With electric vehicles gaining more traction over the past couple of years the fear of hacking through EV charging networks arises.
According to The Wall Street Journal, in April, the Biden administration proposed tougher car emissions targets to accelerate the transition to EVs and has called for them to make up half of all new vehicle sales by 2030. The European Union has gone further, banning the sale of new gasoline- and diesel-powered cars starting in 2035.
In the rush to EVs, though, cybersecurity can’t be an afterthought, said Tomas Bodeklint, a research and business developer at the Research Institutes of Sweden, a government-run group that works on EV charging and other technologies.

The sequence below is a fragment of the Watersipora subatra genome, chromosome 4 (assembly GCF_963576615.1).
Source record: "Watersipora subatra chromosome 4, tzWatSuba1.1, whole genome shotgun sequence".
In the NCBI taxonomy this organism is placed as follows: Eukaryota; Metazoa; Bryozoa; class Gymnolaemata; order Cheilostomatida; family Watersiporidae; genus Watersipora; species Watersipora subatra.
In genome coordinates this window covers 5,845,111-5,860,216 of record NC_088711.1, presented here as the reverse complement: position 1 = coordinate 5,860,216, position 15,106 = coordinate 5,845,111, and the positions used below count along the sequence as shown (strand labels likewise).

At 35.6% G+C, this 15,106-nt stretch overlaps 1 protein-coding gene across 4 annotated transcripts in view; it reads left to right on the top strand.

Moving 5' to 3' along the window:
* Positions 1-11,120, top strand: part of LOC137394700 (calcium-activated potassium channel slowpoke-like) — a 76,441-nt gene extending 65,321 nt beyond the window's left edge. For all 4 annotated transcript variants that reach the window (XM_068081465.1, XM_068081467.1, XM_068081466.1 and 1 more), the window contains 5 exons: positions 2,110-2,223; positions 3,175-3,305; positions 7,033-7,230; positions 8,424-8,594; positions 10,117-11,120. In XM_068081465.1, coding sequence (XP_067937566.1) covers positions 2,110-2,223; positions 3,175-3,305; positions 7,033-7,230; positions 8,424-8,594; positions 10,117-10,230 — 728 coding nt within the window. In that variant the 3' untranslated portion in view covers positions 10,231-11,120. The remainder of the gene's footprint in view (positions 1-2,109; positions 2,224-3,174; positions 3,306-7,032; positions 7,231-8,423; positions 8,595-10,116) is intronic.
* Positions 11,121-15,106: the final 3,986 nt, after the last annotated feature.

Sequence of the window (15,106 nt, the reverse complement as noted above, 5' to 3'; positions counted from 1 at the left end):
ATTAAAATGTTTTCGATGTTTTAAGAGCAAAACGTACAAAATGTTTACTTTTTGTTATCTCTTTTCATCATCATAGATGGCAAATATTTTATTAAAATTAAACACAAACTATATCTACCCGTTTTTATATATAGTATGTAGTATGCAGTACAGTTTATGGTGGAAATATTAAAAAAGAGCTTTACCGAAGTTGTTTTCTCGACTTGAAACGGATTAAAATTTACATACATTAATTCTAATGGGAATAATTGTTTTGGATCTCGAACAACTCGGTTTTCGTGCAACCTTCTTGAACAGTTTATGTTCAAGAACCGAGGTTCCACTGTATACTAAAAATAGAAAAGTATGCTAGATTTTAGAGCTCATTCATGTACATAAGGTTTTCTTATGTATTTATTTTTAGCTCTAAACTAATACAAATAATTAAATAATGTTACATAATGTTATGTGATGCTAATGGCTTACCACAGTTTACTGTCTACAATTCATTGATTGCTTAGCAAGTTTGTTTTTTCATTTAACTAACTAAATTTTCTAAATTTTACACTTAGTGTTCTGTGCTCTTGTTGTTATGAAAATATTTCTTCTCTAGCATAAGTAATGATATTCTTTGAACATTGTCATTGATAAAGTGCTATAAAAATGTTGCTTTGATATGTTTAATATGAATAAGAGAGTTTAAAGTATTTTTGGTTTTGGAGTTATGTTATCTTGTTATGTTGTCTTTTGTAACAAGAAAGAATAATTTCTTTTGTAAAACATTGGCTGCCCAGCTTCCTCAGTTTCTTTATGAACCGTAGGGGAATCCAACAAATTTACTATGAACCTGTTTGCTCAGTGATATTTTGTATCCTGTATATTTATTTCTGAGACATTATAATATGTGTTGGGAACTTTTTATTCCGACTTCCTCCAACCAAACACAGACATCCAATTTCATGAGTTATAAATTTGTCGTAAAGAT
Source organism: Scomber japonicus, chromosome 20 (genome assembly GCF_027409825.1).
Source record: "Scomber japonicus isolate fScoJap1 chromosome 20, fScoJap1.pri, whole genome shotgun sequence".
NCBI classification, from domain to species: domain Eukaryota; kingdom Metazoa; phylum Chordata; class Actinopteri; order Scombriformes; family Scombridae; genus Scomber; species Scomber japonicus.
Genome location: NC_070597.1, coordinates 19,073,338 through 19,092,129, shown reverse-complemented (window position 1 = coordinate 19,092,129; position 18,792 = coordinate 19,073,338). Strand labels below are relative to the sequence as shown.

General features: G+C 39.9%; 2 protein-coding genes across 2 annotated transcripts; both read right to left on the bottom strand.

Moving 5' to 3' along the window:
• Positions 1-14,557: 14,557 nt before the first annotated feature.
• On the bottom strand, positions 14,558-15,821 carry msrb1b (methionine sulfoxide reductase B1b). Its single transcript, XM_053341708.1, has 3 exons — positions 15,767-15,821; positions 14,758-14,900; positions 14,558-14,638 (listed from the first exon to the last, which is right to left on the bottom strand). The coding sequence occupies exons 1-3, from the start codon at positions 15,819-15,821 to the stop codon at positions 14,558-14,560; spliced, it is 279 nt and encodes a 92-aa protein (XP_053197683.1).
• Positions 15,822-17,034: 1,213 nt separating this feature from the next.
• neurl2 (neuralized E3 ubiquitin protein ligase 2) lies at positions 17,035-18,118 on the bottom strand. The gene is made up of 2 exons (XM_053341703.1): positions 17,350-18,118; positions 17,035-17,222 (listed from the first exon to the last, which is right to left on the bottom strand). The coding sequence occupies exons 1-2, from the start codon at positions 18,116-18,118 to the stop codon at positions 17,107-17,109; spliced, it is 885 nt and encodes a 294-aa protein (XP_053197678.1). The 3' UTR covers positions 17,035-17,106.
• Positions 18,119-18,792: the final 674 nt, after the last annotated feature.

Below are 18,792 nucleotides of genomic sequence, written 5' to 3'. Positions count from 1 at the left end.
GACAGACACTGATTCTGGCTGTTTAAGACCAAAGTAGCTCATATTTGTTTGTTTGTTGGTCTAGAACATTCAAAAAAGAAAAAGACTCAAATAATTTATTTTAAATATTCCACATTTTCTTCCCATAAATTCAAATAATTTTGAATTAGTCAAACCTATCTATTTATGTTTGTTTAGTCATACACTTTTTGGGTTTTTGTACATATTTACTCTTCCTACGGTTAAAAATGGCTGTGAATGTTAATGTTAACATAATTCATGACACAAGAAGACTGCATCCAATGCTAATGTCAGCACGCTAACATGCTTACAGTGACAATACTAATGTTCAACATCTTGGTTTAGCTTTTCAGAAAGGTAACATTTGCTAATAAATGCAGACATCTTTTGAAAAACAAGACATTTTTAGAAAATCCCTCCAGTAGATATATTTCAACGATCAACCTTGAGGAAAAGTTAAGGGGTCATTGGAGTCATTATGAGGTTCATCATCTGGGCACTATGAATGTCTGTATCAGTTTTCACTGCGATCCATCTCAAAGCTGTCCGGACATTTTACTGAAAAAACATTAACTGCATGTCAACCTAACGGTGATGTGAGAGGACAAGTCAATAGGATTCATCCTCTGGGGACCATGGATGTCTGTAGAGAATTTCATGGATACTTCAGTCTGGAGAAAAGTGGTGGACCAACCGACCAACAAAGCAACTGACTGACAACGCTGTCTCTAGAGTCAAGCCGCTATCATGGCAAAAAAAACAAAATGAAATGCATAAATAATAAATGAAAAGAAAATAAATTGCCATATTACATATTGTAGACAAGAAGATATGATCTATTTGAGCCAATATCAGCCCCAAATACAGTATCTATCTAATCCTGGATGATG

“When you get rapid deployment, you cut the corners a bit. Then there’s an increased risk if [products] haven’t been thoroughly tested and validated,” he said.
Efforts to address the security of EV charging stations are in the early stages. European lawmakers are drafting new cyber rules for electricity grid operators that will likely include additional security requirements for EV charging infrastructure, said Anjos Nijk, managing director of the European Network for Cyber Security, a Netherlands-based organization that shares cyber threat information with critical infrastructure and energy companies.